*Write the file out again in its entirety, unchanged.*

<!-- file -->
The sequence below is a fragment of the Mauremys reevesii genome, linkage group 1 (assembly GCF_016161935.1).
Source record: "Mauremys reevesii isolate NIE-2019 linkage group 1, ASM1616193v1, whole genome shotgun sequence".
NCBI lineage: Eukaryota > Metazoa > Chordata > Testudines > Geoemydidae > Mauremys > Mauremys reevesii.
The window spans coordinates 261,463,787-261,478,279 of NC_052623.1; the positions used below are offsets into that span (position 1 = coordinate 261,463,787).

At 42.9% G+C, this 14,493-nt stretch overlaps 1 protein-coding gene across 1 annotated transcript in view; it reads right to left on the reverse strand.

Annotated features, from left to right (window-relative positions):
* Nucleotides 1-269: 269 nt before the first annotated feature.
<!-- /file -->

The sequence below is a fragment of the Mauremys reevesii genome, linkage group 1 (assembly GCF_016161935.1).
Source record: "Mauremys reevesii isolate NIE-2019 linkage group 1, ASM1616193v1, whole genome shotgun sequence".
NCBI lineage: Eukaryota > Metazoa > Chordata > Testudines > Geoemydidae > Mauremys > Mauremys reevesii.
The window spans coordinates 261,463,787-261,478,279 of NC_052623.1; the positions used below are offsets into that span (position 1 = coordinate 261,463,787).

At 42.9% G+C, this 14,493-nt stretch overlaps 1 protein-coding gene across 1 annotated transcript in view; it reads right to left on the reverse strand.

Annotated features, from left to right (window-relative positions):
* Nucleotides 1-269: 269 nt before the first annotated feature.